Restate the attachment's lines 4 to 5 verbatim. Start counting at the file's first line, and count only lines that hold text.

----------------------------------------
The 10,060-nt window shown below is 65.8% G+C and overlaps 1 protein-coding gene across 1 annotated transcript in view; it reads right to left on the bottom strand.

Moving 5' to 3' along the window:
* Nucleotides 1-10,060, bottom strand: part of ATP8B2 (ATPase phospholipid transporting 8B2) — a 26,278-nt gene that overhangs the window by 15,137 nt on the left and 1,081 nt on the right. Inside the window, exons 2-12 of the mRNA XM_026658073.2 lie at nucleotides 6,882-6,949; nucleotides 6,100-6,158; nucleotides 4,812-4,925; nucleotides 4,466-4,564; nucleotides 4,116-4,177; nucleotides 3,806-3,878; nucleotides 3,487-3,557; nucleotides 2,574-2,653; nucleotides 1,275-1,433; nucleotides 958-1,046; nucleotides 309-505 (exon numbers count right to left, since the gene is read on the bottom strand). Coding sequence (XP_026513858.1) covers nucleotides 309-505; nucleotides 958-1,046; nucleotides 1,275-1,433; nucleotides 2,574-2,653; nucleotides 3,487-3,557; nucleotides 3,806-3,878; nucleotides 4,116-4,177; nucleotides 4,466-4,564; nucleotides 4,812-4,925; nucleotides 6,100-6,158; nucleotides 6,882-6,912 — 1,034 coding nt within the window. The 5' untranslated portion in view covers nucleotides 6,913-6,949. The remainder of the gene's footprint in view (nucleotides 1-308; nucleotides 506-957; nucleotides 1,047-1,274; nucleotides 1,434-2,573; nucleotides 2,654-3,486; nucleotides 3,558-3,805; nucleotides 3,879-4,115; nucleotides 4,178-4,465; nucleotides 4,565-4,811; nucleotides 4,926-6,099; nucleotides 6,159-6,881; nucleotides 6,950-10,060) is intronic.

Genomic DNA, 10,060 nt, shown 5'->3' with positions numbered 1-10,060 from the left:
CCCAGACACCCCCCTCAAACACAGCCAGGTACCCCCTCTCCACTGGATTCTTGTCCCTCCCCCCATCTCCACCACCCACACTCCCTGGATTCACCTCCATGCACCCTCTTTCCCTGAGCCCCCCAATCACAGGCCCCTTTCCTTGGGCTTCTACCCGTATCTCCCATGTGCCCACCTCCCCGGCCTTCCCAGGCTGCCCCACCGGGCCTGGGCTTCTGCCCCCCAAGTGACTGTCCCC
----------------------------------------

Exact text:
Genomic DNA, 10,060 nt, shown 5'->3' with positions numbered 1-10,060 from the left:
CCCAGACACCCCCCTCAAACACAGCCAGGTACCCCCTCTCCACTGGATTCTTGTCCCTCCCCCCATCTCCACCACCCACACTCCCTGGATTCACCTCCATGCACCCTCTTTCCCTGAGCCCCCCAATCACAGGCCCCTTTCCTTGGGCTTCTACCCGTATCTCCCATGTGCCCACCTCCCCGGCCTTCCCAGGCTGCCCCACCGGGCCTGGGCTTCTGCCCCCCAAGTGACTGTCCCC